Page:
We’ve Kept You Posted

Yearly Recall Takes
a Blurry 2015 Picture

It was a year of record refugee waves, with boatloads of heartbreaking stories landing en masse on European shores. Greeting them, equal parts of compassion and vile political pettiness, and a stunned world reacting as it usually does: with violence.
As usual too, there were plenty of staggering deaths – massive, laser-focused, or undiscriminated – due to terrorism, war strikes, stampedes, and in the U.S., racism and too many guns. And, of course, a fair share of encouraging news about climate change, for instance.
This post hardly covers them all, though. For these Colltales stories we’ve picked are more of a counterpoint to what was going on then. Rather than rehashing what was on everyone’s devices in 2015, they run a parallel track of commentary, criticism, and even comic relief.
Just as global temperatures kept rising, our pulse on the year’s events was better reflected on the weekly editorial Newsletter/Curtain Raiser. So we were free to report another kind of news, neither Pollyanna nor downright depressing. You know, the Colltalers preferable way. Enjoy.

The terrorist attack that killed nine journalists at the Paris offices of the Charlie Hebdo, on Jan. 7, was arguably the biggest news of the first three months of 2015. But the following day, we featured Elvis Presley‘s 80th birthday. And never looked back.
Stories about crows, unemployment, that old fave Voynich Manuscript, and a quirky take on Valentine Day followed. A personal darling was the 450th anniversary of Rio, our city of birth. Bandit Maria Bonita, cats, caturally, and life after death, online, completed the bunch.

By then, the biggest refugee crisis of our era was already creeping in, but within the U.S., an old scourge was robbing the headlines: racism. Our own second quarter, though, was deep into Continue reading

Curtain Raiser

The Casualties of Paris, Colltalers

Some news can’t go unreported. Even for those of us, let’s say, not graced with the audience of millions, but still speaking to many people in all continents, it’s virtually impossible to find a subject other than the one glaring on every world headline.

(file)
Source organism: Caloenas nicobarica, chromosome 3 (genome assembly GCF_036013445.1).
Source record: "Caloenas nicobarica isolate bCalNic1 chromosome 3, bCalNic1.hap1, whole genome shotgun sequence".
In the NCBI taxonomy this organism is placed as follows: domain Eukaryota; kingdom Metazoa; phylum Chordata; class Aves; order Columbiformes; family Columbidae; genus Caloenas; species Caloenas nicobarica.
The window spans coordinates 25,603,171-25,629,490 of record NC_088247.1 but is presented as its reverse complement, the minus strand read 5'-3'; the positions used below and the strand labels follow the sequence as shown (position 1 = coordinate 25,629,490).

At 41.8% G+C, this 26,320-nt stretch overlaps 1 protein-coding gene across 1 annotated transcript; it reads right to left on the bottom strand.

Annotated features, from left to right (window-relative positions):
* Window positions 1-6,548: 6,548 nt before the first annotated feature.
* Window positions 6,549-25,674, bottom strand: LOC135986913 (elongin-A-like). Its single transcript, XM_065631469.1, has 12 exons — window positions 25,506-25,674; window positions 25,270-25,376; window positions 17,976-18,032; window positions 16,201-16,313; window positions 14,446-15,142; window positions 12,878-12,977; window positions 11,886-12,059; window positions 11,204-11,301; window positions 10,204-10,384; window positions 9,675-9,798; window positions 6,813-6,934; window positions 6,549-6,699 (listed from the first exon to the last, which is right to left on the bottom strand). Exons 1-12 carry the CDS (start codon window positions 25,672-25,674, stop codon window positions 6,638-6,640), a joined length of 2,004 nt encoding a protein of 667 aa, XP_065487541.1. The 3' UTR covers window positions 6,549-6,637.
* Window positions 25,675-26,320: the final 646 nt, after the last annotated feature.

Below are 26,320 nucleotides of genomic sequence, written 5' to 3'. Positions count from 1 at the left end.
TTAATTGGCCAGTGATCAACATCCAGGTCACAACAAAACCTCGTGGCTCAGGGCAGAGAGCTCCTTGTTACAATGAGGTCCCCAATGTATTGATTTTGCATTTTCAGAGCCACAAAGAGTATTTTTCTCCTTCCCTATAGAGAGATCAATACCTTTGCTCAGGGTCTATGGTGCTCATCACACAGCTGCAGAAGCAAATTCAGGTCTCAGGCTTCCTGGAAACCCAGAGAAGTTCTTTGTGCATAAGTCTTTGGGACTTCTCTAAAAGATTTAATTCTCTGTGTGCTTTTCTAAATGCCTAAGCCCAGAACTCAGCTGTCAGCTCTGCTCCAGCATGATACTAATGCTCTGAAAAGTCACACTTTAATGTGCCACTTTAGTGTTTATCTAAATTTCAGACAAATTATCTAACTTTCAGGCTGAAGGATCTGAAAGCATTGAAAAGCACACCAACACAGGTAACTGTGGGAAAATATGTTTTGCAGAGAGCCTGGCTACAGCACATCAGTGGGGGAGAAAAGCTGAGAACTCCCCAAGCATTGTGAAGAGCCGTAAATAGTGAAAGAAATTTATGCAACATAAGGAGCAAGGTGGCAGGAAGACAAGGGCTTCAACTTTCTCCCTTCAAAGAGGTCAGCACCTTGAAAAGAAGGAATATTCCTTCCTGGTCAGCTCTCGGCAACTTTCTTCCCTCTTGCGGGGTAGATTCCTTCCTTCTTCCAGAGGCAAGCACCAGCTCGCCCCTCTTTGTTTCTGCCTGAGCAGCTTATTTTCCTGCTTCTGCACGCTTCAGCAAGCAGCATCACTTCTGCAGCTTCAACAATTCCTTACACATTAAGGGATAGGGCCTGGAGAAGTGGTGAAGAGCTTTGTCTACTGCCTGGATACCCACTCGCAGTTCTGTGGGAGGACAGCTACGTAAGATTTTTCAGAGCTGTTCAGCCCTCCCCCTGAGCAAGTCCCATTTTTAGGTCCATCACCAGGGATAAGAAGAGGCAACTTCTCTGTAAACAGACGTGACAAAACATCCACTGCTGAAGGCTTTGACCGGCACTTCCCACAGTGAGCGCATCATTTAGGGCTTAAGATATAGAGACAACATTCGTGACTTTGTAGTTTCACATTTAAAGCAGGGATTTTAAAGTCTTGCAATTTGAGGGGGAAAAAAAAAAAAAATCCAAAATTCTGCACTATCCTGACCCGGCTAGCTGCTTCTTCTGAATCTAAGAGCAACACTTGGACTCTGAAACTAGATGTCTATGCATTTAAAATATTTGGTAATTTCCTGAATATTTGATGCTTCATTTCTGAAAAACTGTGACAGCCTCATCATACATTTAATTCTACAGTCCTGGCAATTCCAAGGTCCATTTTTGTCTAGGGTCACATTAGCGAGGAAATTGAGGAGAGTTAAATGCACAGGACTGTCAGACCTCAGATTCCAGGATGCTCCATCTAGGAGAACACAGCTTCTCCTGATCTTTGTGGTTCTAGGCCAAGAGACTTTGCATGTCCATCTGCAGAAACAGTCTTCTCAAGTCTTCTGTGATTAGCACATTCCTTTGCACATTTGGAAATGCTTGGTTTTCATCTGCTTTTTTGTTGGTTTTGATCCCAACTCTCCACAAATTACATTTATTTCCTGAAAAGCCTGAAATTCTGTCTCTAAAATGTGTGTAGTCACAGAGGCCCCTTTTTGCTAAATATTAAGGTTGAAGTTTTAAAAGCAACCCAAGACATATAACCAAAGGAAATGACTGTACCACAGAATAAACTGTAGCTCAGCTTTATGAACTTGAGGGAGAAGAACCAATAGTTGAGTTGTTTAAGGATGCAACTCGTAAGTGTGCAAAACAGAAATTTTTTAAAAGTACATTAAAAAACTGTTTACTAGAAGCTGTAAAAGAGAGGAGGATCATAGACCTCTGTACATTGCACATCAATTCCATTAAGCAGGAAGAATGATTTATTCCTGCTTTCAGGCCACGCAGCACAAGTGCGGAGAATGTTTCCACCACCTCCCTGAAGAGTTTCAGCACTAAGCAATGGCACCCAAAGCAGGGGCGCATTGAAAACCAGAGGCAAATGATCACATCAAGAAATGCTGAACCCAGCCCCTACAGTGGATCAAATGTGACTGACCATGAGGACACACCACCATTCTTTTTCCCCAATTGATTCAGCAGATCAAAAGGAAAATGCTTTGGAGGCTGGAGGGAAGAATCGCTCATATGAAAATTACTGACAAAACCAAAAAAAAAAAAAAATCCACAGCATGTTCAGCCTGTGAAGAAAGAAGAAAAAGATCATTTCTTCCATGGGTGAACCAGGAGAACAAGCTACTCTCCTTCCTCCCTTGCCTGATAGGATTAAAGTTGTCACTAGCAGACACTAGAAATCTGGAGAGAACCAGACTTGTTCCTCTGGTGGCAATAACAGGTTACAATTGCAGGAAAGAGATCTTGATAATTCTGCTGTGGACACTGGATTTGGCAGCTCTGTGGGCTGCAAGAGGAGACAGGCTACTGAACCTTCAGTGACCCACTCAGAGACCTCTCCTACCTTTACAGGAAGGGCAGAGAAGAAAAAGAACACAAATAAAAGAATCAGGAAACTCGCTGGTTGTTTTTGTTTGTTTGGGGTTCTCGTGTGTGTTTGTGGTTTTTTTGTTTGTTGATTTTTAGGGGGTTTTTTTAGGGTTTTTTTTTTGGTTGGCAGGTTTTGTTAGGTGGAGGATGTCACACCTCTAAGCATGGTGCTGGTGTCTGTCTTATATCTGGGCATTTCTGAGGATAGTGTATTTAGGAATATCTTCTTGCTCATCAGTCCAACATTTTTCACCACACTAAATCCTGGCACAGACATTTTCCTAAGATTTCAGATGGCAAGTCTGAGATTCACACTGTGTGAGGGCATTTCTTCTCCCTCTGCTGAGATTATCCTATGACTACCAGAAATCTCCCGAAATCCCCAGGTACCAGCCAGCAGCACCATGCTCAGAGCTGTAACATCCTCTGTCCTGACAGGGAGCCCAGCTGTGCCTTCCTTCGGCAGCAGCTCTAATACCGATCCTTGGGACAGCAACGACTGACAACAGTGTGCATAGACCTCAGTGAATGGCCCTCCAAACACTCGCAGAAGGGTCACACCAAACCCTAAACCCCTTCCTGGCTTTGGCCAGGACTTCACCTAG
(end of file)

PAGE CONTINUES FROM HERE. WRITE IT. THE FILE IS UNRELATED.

Which doesn’t make it any easier finding an angle that hasn’t already been so thoroughly dissected to be sucked it out dried of any meaning. Or to avoid falling into the trap of taking sides, for that matter, the ultimate capitulation to the ‘us against them’ quagmire.
Consider the events that unfolded in Paris this past week, with the murder of several cartoonists, a Muslim cop (more on that later), a few hostages, and three of the alleged accused of having invaded the Charlie Hebdo magazine with intent to kill.
The particularly bloody attack left us with a few options: either to dutifully line up what’s known from a distant point, as an unqualified but no less involved bystander, taking the ethical precaution of consulting more than a few sources at every step of the way. Or to go on a diatribe against everything we see that’s so blatantly clear about what’s wrong with the times we live in.
Good luck with either one, you may say. Both ways seem utterly irrelevant: neither one more recapitulation of the events that gripped, or rather, grabbed the world by its throat will shed more light on what’s going on, nor will simply complaining about it.
But the three million who marched across France, in solidarity to those massacred, did have something meaningful to say. And so had the many Muslims, Jewish, Catholics, and members of pretty much all walks of the French society, who condemned the brutal killings, and that now have a gargantuan task of toning down their own indignation with necessary calls for temperance.
To the world at large, which includes the mentioned ‘involved bystanders,’ the battle is equally challenging, as the intelligence agencies, which failed to prevent the attack, now go on the offensive, asking for more security, surveillance, and funds for going after their perceived enemies. Never mind that billions of dollars spent spying on common citizens just proved once again useless.
Fear that, no matter how much money governments spend on gathering information Continue reading